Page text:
The Grocery Manufacturers Association and the American Meat Institute joined other groups in filing a lawsuit Tuesday against EPA to overturn the agency’s decision to allow a higher ethanol blend in gasoline. The groups said EPA overstepped its authority in allowing cars built in 2007 and later to burn E15 or gasoline with a blend of 15 percent ethanol.
In its filing with the U.S. Court of Appeals, the groups said EPA “clearly exceeded its authority under the Clean Air Act” and “the agency has a legal obligation to adhere to the letter and spirit of the Clean Air Act and, in this case, has failed to do so.”
The American Farm Bureau is a proponent of the blend increase ruling. “Ethanol is a clean-burning, home-grown renewable fuel. Increasing the percentage of ethanol in the domestic gasoline supply moves our nation one step closer to greater energy independence,” said AFBF President Bob Stallman. “It also promotes job creation in rural America.”
The California Supreme Court could be requested to rule on the constitutionality of the state’s ballot initiative process. It’s highly unlikely, but if the court were to rule that the process is unconstitutional, all ballot initiatives adopted over the last 100 years could be declared invalid, including the 2008 ballot initiative on animal housing, Proposition 2, better known as “Prop 2.” Prop 2 requires that all farm animals in California, “for all or the majority of any day,” not be confined or tethered in a manner that prevents them from lying down, standing up, turning around or fully extending their limbs without touching another animal or an enclosure such as a cage or stall.
Farmers and ranchers would face burdensome federal regulatory control if provisions of a restrictive Senate water bill make it through the “lame duck” session of Congress, according to the American Farm Bureau Federation.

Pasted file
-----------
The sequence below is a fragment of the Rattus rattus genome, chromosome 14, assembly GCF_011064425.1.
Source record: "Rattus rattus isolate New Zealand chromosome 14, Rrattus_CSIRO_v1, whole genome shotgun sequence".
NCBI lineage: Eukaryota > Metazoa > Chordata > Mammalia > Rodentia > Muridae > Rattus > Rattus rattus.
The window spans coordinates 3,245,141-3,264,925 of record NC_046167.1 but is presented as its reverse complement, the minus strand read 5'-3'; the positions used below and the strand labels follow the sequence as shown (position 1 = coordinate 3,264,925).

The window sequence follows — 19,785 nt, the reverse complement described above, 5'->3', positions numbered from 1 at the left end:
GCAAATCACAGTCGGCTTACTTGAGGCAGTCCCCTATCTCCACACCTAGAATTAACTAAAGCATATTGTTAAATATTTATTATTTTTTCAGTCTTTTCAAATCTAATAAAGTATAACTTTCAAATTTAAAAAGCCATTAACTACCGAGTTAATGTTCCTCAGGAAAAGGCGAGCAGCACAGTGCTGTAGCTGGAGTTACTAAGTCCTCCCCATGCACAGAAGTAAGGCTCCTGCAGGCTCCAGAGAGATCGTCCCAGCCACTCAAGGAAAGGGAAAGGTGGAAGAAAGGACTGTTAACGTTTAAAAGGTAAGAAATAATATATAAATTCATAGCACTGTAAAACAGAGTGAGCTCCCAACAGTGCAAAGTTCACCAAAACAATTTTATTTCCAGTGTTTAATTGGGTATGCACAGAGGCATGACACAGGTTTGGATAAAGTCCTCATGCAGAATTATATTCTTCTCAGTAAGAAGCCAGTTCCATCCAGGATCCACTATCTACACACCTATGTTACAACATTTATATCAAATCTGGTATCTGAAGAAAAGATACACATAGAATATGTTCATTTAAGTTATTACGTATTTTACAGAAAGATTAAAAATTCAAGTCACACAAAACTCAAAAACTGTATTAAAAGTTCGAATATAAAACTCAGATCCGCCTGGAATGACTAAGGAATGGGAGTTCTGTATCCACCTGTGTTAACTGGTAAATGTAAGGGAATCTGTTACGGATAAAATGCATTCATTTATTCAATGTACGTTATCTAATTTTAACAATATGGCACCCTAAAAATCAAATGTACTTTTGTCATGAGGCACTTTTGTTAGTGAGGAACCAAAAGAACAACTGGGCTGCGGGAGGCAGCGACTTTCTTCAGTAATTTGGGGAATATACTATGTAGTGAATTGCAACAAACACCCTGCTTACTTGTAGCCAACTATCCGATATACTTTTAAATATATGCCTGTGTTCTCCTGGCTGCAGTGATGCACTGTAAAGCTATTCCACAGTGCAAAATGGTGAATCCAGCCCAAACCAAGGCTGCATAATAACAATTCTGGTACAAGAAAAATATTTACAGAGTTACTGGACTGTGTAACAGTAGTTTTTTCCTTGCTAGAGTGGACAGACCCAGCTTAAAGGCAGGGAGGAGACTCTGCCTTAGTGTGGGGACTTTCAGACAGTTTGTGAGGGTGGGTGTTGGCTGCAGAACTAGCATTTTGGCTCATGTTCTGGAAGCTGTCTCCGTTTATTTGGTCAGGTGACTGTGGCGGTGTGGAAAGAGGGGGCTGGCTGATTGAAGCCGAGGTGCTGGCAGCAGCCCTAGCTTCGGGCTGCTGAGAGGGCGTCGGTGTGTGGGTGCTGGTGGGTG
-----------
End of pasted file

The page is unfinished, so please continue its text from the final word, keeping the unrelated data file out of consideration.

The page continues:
AFBF and a coalition of other groups are vowing to oppose any effort to attach the Chesapeake Clean Water and Ecosystem Restoration Act (S. 1816) to any bill that might be addressed during the lame duck session.
“While carrying a title that suggests it is limited in scope, provisions of this bill would have drastic negative impacts on agriculture,” said AFBF President Bob Stallman. “The bill makes sweeping changes to the Clean Water Act and sets adverse water policy precedents that would impact watersheds throughout the nation.”
According to Stallman, the bill strips state and local governments within the Chesapeake Bay Watershed of their authority under the Clean Water Act and grants it instead to the Environmental Protection Agency.
“Bigger federal government and expanded federal authority is not in the best interest of our nation,” Stallman said. “By granting EPA the authority to issue what are called Total Maximum Daily Loads without allowing states the opportunity to address water issues, this bill would give EPA greater control over land-use decisions that should be made at the local level.”
The Patient Protection and Affordable Care Act (PPACA) is expected to add up to 16 million more Medicaid enrollees and expand eligibility for families. Although the federal government will pay 100 percent of the cost of the newly eligible, newly enrolled populations and 95 percent of the costs through 2019, hidden costs will strain already tight state budgets.